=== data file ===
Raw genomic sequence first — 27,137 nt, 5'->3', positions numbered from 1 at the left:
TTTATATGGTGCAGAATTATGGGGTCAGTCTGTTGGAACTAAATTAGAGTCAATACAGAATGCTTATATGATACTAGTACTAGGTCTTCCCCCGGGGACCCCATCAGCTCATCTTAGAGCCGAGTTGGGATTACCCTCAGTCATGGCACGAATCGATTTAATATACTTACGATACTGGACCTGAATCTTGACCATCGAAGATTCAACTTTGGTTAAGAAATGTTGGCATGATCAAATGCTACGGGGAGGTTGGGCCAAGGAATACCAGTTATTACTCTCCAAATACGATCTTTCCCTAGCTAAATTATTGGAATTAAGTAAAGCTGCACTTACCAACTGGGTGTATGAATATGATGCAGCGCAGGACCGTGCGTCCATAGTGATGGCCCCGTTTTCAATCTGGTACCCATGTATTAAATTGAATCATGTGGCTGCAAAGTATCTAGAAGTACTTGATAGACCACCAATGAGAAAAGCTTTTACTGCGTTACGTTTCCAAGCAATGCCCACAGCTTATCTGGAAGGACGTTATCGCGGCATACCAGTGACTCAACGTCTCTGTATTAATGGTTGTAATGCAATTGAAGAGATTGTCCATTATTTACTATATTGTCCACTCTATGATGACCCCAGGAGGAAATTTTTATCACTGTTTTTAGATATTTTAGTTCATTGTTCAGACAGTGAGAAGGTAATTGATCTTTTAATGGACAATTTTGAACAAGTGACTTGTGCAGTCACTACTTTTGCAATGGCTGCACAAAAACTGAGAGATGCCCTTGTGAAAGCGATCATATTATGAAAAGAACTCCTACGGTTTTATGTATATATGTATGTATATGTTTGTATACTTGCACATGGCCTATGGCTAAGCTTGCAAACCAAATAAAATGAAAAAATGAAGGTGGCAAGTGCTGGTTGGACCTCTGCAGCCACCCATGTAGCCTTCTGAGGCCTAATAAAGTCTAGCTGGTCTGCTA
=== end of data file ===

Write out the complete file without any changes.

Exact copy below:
Raw genomic sequence first — 27,137 nt, 5'->3', positions numbered from 1 at the left:
TTTATATGGTGCAGAATTATGGGGTCAGTCTGTTGGAACTAAATTAGAGTCAATACAGAATGCTTATATGATACTAGTACTAGGTCTTCCCCCGGGGACCCCATCAGCTCATCTTAGAGCCGAGTTGGGATTACCCTCAGTCATGGCACGAATCGATTTAATATACTTACGATACTGGACCTGAATCTTGACCATCGAAGATTCAACTTTGGTTAAGAAATGTTGGCATGATCAAATGCTACGGGGAGGTTGGGCCAAGGAATACCAGTTATTACTCTCCAAATACGATCTTTCCCTAGCTAAATTATTGGAATTAAGTAAAGCTGCACTTACCAACTGGGTGTATGAATATGATGCAGCGCAGGACCGTGCGTCCATAGTGATGGCCCCGTTTTCAATCTGGTACCCATGTATTAAATTGAATCATGTGGCTGCAAAGTATCTAGAAGTACTTGATAGACCACCAATGAGAAAAGCTTTTACTGCGTTACGTTTCCAAGCAATGCCCACAGCTTATCTGGAAGGACGTTATCGCGGCATACCAGTGACTCAACGTCTCTGTATTAATGGTTGTAATGCAATTGAAGAGATTGTCCATTATTTACTATATTGTCCACTCTATGATGACCCCAGGAGGAAATTTTTATCACTGTTTTTAGATATTTTAGTTCATTGTTCAGACAGTGAGAAGGTAATTGATCTTTTAATGGACAATTTTGAACAAGTGACTTGTGCAGTCACTACTTTTGCAATGGCTGCACAAAAACTGAGAGATGCCCTTGTGAAAGCGATCATATTATGAAAAGAACTCCTACGGTTTTATGTATATATGTATGTATATGTTTGTATACTTGCACATGGCCTATGGCTAAGCTTGCAAACCAAATAAAATGAAAAAATGAAGGTGGCAAGTGCTGGTTGGACCTCTGCAGCCACCCATGTAGCCTTCTGAGGCCTAATAAAGTCTAGCTGGTCTGCTA